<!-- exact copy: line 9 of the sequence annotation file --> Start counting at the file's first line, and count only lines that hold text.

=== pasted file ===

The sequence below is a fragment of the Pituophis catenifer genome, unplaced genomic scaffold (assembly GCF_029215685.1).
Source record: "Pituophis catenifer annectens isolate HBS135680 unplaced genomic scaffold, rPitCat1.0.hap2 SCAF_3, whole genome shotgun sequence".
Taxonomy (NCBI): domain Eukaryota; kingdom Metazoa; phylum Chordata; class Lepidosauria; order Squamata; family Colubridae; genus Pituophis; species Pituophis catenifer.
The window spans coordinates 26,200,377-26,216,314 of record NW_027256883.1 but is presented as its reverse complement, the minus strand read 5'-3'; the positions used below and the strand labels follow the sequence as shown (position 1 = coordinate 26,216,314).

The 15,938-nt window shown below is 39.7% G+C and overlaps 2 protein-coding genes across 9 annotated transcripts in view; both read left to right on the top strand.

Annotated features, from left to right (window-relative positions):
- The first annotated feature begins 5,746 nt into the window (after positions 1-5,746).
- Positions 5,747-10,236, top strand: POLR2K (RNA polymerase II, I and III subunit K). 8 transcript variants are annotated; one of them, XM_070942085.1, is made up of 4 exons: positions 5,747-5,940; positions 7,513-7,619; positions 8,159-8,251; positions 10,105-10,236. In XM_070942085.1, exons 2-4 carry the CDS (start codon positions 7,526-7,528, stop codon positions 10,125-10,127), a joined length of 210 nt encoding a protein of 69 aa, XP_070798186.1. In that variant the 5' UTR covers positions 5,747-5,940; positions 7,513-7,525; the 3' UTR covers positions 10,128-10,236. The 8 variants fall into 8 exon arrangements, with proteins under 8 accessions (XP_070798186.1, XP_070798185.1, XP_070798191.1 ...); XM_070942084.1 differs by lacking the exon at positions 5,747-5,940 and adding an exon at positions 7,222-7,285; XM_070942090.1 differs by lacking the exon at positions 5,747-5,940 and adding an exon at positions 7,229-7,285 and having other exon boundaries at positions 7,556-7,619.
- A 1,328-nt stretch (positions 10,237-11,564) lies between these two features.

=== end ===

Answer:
- A 1,328-nt stretch (positions 10,237-11,564) lies between these two features.